Stories move in funny currents sometimes. I first heard from Patrick Dransfield in October 2017. As an FT reader in Hong Kong, he wrote to me following a column I had written in the wake of the Harvey Weinstein scandal and the rampant sexism that still exists in film. He recommended I should detox with the work of the Japanese director Yasujiro Ozu.
This sort of note is not unusual. Despite the rather faceless exchange of modern technology, I am surprised by how many of the FT’s readers are kind enough to email me their various recommendations and thoughts. One chap sends me updates of his paintings. Another used to regularly share pictures of his Alpine views. Not everyone is so generous with their opinions, but even when the criticism is biting, I find it heartening that anyone should still feel passionate enough to write.
Patrick and I picked up a sporadic correspondence. But my interest was really piqued when he sent me a picture taken many years ago while he was working as a junior teacher in Beijing. The photo was of two young boys in Shanxi province dressed in worker jackets. It could have been taken 50 years earlier than 1986. As Patrick’s note observed: “It has been fascinating to see folk move from the above uniform to developing a sense of individual fashion with all that that entails.”
Struck by this snapshot of a near-forgotten China, captured just 10 years after the end of the Cultural Revolution and on the cusp of massive redevelopment and infrastructural change, I wondered if he had further images of this society in transition. Bags of them, he assured me, most of which he hadn’t touched in the decades in between. When he had a chance to look through them, he’d send me what he had.
Three years, several emails and one pandemic later, Patrick’s hoard has finally made it into HTSI. “My Beijing Spring” traces his observations as a young but enthusiastic amateur photographer, and offers a fascinating portrait of a way of life that has since immeasurably changed: the villages have been razed and rebuilt as hubs of technological endeavour, designer logos have replaced the worker jacket as the consumer market for luxury goods in China has outpaced all other regions in the world. The pictures are currently on show at The Foreign Correspondents’ Club in Hong Kong, and I hope that they might find their way into a book.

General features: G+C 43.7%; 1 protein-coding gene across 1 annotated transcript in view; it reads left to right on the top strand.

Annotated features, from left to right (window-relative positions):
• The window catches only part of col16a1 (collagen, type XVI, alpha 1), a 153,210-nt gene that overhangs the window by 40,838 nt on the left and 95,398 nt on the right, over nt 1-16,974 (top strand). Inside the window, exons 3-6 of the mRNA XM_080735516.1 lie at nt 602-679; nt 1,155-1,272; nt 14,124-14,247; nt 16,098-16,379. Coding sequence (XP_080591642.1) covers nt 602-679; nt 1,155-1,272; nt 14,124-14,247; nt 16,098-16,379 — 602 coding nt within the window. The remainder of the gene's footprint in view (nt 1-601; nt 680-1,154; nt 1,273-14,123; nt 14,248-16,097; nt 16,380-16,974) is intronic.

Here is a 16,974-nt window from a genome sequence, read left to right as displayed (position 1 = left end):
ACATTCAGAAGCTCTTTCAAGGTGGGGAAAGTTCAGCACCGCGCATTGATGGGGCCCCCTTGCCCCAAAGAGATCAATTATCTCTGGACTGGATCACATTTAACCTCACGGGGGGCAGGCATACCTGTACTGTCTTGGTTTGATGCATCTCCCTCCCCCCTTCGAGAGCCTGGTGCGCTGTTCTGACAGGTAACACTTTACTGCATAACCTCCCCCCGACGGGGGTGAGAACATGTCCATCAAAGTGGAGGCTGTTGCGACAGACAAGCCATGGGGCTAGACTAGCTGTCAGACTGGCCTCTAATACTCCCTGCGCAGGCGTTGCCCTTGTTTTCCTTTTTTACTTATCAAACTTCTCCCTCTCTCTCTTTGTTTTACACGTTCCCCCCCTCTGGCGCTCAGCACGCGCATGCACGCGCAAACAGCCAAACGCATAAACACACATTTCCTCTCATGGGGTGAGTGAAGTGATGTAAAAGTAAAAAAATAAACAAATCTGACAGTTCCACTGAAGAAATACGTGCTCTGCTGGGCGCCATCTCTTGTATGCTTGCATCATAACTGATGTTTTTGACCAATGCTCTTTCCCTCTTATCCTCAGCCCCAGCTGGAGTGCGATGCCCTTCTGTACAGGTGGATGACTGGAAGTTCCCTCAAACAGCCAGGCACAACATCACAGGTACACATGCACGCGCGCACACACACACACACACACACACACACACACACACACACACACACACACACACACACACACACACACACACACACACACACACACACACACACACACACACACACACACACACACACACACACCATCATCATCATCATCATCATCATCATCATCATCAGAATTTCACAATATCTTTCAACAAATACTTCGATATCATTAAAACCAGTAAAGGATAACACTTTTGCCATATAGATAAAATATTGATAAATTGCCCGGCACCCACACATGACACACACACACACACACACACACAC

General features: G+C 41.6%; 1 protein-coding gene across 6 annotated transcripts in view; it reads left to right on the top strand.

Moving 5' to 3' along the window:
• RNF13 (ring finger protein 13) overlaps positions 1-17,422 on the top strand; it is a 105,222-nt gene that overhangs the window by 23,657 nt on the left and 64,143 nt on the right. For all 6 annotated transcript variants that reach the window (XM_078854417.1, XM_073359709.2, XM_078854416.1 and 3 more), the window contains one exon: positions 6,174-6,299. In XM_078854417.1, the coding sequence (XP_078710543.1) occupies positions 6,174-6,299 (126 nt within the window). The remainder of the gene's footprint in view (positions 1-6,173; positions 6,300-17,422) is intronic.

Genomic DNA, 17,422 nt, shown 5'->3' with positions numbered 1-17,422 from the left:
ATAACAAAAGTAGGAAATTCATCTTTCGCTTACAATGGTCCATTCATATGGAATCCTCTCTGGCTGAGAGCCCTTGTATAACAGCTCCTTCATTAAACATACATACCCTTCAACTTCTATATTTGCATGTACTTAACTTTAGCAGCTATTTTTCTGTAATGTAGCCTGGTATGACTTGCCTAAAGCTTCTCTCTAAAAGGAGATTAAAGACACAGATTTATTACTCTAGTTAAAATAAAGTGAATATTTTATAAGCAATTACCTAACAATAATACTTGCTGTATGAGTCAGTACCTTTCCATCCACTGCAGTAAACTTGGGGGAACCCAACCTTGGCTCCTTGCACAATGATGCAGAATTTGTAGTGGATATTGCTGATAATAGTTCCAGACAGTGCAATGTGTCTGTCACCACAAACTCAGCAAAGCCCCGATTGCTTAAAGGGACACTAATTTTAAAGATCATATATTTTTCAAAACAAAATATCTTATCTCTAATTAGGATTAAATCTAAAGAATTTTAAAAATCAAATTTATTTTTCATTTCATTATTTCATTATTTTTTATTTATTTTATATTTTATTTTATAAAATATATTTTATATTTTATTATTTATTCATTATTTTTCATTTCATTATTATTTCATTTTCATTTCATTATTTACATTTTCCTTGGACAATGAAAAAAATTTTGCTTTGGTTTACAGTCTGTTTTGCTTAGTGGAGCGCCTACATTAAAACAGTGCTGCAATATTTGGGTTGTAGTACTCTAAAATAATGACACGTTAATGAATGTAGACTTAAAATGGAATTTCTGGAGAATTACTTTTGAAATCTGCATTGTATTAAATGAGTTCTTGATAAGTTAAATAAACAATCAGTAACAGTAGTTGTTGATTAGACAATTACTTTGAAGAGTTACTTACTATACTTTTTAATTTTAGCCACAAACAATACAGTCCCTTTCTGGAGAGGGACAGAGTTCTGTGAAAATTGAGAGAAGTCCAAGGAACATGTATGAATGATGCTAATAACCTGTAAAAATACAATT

Escaping to the past is one of the more diverting ways to duck the onslaught of news headlines. This issue, however, offers more concrete means to get away. In our property special, Ruth Bloomfield has rounded up the most remote, remarkable and ravishing places on the market, and found boltholes the world over, from Lake Wakatipu in New Zealand to Wyoming’s Jackson Hole (“Leap Year”).
But while my instinct when faced with the world’s problems is to err towards the flight school of behaviours, thankfully there are others who want to find solutions for our woes. When I met Amanda Levete at a dinner just before we went into lockdown, I was so excited by the sound of all her projects I sent a fan-girl email to her the morning after in the hope that she would share her insights once again. In “Architecture Touches on What it is to be Human”, the Stirling Prize-winning British architect talks about her plans to house one of the world’s first nuclear-fusion facilities for the Canadian clean-energy firm General Fusion, a first residential project – and her early experiments to produce transparent wood.
As with many architects, Amanda asks the question of how a building, or environment, can best serve the people in it. And around it. As a guide for how to spend it well, I can think of few others better placed.